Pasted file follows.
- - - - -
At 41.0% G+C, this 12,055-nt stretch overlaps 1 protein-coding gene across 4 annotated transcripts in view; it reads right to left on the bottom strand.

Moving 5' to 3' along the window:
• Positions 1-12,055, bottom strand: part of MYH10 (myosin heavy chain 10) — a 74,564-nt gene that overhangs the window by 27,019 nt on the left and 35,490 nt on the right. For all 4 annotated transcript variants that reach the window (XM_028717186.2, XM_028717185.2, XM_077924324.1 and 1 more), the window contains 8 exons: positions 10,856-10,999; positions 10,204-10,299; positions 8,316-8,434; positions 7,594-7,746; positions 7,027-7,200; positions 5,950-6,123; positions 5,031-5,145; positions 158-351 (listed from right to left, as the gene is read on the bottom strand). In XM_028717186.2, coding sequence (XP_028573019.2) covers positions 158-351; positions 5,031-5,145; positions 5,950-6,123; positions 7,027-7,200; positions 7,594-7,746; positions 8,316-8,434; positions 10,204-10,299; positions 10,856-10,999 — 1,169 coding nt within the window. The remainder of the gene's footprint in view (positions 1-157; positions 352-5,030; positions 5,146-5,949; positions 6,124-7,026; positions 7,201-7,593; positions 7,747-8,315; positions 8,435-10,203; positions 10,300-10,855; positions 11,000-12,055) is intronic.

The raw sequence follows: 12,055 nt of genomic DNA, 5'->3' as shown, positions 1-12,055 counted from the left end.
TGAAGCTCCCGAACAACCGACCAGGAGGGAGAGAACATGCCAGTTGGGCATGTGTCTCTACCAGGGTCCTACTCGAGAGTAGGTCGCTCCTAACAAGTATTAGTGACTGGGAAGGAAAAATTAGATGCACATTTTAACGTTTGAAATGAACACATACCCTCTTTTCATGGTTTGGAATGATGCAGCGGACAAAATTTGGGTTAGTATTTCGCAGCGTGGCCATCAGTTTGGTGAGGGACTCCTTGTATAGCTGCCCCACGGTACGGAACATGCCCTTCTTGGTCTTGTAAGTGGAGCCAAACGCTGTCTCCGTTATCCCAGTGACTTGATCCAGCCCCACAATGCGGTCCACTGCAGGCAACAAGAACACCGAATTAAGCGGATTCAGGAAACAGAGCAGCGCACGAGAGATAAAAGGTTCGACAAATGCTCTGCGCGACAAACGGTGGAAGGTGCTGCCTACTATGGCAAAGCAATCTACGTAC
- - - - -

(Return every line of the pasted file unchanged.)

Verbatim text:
At 41.0% G+C, this 12,055-nt stretch overlaps 1 protein-coding gene across 4 annotated transcripts in view; it reads right to left on the bottom strand.

Moving 5' to 3' along the window:
• Positions 1-12,055, bottom strand: part of MYH10 (myosin heavy chain 10) — a 74,564-nt gene that overhangs the window by 27,019 nt on the left and 35,490 nt on the right. For all 4 annotated transcript variants that reach the window (XM_028717186.2, XM_028717185.2, XM_077924324.1 and 1 more), the window contains 8 exons: positions 10,856-10,999; positions 10,204-10,299; positions 8,316-8,434; positions 7,594-7,746; positions 7,027-7,200; positions 5,950-6,123; positions 5,031-5,145; positions 158-351 (listed from right to left, as the gene is read on the bottom strand). In XM_028717186.2, coding sequence (XP_028573019.2) covers positions 158-351; positions 5,031-5,145; positions 5,950-6,123; positions 7,027-7,200; positions 7,594-7,746; positions 8,316-8,434; positions 10,204-10,299; positions 10,856-10,999 — 1,169 coding nt within the window. The remainder of the gene's footprint in view (positions 1-157; positions 352-5,030; positions 5,146-5,949; positions 6,124-7,026; positions 7,201-7,593; positions 7,747-8,315; positions 8,435-10,203; positions 10,300-10,855; positions 11,000-12,055) is intronic.

The raw sequence follows: 12,055 nt of genomic DNA, 5'->3' as shown, positions 1-12,055 counted from the left end.
TGAAGCTCCCGAACAACCGACCAGGAGGGAGAGAACATGCCAGTTGGGCATGTGTCTCTACCAGGGTCCTACTCGAGAGTAGGTCGCTCCTAACAAGTATTAGTGACTGGGAAGGAAAAATTAGATGCACATTTTAACGTTTGAAATGAACACATACCCTCTTTTCATGGTTTGGAATGATGCAGCGGACAAAATTTGGGTTAGTATTTCGCAGCGTGGCCATCAGTTTGGTGAGGGACTCCTTGTATAGCTGCCCCACGGTACGGAACATGCCCTTCTTGGTCTTGTAAGTGGAGCCAAACGCTGTCTCCGTTATCCCAGTGACTTGATCCAGCCCCACAATGCGGTCCACTGCAGGCAACAAGAACACCGAATTAAGCGGATTCAGGAAACAGAGCAGCGCACGAGAGATAAAAGGTTCGACAAATGCTCTGCGCGACAAACGGTGGAAGGTGCTGCCTACTATGGCAAAGCAATCTACGTAC